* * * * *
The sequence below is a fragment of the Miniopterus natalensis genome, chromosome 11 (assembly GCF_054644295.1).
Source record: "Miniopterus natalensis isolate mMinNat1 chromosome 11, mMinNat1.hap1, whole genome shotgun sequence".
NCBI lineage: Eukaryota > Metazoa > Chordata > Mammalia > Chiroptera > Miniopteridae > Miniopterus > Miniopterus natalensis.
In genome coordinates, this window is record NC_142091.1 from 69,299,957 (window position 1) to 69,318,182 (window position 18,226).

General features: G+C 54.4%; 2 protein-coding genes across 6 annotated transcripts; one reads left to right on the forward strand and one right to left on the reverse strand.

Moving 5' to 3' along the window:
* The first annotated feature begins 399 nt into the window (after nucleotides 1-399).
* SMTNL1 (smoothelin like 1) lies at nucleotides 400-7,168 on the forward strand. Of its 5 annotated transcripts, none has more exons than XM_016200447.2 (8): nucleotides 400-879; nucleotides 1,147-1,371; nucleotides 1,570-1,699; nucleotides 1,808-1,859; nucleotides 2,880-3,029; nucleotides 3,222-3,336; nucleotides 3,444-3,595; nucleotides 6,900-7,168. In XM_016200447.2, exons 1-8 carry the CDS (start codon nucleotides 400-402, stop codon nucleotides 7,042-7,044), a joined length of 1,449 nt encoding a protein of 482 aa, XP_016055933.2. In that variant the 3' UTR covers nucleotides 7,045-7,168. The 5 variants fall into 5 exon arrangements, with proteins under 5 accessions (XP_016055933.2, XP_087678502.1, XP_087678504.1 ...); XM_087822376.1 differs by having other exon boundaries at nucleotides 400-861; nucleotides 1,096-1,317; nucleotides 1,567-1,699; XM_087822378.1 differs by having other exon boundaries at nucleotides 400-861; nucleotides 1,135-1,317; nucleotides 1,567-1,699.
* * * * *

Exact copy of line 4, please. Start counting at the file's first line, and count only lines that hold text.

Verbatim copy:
In genome coordinates, this window is record NC_142091.1 from 69,299,957 (window position 1) to 69,318,182 (window position 18,226).